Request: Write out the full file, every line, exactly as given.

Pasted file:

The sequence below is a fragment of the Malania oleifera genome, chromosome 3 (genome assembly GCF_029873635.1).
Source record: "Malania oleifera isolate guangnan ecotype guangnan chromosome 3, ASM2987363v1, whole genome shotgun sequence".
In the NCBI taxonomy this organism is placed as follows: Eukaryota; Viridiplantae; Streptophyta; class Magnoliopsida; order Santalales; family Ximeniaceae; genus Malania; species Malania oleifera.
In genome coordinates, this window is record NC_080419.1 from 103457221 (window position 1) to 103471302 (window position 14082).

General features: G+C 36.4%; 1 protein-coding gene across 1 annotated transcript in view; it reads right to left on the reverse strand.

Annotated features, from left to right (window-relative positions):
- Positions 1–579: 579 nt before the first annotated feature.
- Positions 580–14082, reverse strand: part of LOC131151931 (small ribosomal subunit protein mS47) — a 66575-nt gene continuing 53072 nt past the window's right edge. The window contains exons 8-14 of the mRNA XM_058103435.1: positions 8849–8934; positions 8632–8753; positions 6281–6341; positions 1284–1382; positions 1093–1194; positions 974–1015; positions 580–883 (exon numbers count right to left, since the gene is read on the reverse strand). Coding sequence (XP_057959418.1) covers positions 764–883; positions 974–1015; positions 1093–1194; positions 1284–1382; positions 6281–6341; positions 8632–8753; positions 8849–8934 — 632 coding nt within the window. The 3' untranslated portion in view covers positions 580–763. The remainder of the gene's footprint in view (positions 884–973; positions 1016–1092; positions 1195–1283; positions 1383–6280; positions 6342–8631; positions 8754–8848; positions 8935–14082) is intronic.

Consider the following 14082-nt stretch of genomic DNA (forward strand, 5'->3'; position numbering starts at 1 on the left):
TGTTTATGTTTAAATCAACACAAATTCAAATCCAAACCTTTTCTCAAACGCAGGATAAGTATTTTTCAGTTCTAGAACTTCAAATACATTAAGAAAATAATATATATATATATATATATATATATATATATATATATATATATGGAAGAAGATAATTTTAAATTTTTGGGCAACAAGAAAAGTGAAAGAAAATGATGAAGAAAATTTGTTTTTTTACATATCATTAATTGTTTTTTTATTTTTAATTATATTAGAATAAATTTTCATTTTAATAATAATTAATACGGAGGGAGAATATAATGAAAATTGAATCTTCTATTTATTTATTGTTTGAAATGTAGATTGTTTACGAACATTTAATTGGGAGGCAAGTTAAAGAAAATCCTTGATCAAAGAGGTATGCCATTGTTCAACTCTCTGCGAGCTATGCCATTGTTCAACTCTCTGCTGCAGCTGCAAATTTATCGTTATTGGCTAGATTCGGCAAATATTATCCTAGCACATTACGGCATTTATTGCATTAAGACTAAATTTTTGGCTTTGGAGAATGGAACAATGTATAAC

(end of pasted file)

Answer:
The sequence below is a fragment of the Malania oleifera genome, chromosome 3 (genome assembly GCF_029873635.1).
Source record: "Malania oleifera isolate guangnan ecotype guangnan chromosome 3, ASM2987363v1, whole genome shotgun sequence".
In the NCBI taxonomy this organism is placed as follows: Eukaryota; Viridiplantae; Streptophyta; class Magnoliopsida; order Santalales; family Ximeniaceae; genus Malania; species Malania oleifera.
In genome coordinates, this window is record NC_080419.1 from 103457221 (window position 1) to 103471302 (window position 14082).

General features: G+C 36.4%; 1 protein-coding gene across 1 annotated transcript in view; it reads right to left on the reverse strand.

Annotated features, from left to right (window-relative positions):
- Positions 1–579: 579 nt before the first annotated feature.
- Positions 580–14082, reverse strand: part of LOC131151931 (small ribosomal subunit protein mS47) — a 66575-nt gene continuing 53072 nt past the window's right edge. The window contains exons 8-14 of the mRNA XM_058103435.1: positions 8849–8934; positions 8632–8753; positions 6281–6341; positions 1284–1382; positions 1093–1194; positions 974–1015; positions 580–883 (exon numbers count right to left, since the gene is read on the reverse strand). Coding sequence (XP_057959418.1) covers positions 764–883; positions 974–1015; positions 1093–1194; positions 1284–1382; positions 6281–6341; positions 8632–8753; positions 8849–8934 — 632 coding nt within the window. The 3' untranslated portion in view covers positions 580–763. The remainder of the gene's footprint in view (positions 884–973; positions 1016–1092; positions 1195–1283; positions 1383–6280; positions 6342–8631; positions 8754–8848; positions 8935–14082) is intronic.

Consider the following 14082-nt stretch of genomic DNA (forward strand, 5'->3'; position numbering starts at 1 on the left):
TGTTTATGTTTAAATCAACACAAATTCAAATCCAAACCTTTTCTCAAACGCAGGATAAGTATTTTTCAGTTCTAGAACTTCAAATACATTAAGAAAATAATATATATATATATATATATATATATATATATATATATATATATGGAAGAAGATAATTTTAAATTTTTGGGCAACAAGAAAAGTGAAAGAAAATGATGAAGAAAATTTGTTTTTTTACATATCATTAATTGTTTTTTTATTTTTAATTATATTAGAATAAATTTTCATTTTAATAATAATTAATACGGAGGGAGAATATAATGAAAATTGAATCTTCTATTTATTTATTGTTTGAAATGTAGATTGTTTACGAACATTTAATTGGGAGGCAAGTTAAAGAAAATCCTTGATCAAAGAGGTATGCCATTGTTCAACTCTCTGCGAGCTATGCCATTGTTCAACTCTCTGCTGCAGCTGCAAATTTATCGTTATTGGCTAGATTCGGCAAATATTATCCTAGCACATTACGGCATTTATTGCATTAAGACTAAATTTTTGGCTTTGGAGAATGGAACAATGTATAAC